Talk about booth bait at a trade show: At the German “electronica” trade fair, a machine called Sub1 Reloaded solved a Rubik’s Cube in a mere 637 msec. with the help of microchips from Infineon. An Aurix microcontroller — also found in autonomous driving systems — handled the computational chores. The best time recorded for a human “speedcuber” to solve the puzzle is 4.9 sec.
The six faces of the cube each have nine squares of a color that can exist in more than 43 quintillion combinations. The same number of cubes could cover earth in 275 layers of cubes to height of 20 m.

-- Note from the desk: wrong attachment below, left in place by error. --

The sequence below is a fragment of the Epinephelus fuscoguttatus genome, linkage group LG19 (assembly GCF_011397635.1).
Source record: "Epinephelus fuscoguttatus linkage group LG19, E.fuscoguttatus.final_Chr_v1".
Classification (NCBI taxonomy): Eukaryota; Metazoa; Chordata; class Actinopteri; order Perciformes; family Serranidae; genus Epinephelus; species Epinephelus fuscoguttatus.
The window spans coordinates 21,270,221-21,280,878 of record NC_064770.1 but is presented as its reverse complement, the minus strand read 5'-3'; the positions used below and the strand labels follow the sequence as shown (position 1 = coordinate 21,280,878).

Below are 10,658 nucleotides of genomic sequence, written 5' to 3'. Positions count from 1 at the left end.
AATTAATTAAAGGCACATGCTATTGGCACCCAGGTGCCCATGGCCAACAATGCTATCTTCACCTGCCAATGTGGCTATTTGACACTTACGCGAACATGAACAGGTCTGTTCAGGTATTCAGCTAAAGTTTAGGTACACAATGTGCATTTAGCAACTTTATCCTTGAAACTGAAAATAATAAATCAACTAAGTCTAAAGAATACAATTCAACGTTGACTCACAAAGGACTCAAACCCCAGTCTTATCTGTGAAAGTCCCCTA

Sub1 Reloaded contains a number of other microchips as well as cameras to detect the position of the cube elements. The cube faces move thanks to six six motors, one for each side of the cube, coupled to shafts via flexible couplings. The shafts touch each face at its center. A typical move, of course, takes mere fractions of a second and can’t be seen with the naked eye accept via slow-motion photography.
Every Rubik’s cube can be unscrambled with just 20 movements. A variety of algorithms can be used to solve the puzzle, the most well-known of which is the Fridrich Method. But Infineon’s constructor Albert Beer did not design his prodigy with the fewest moves in mind. Rather, he was intent on achieving the best time – he even allowed the Sub1 Reloaded a few extra moves to reach this goal.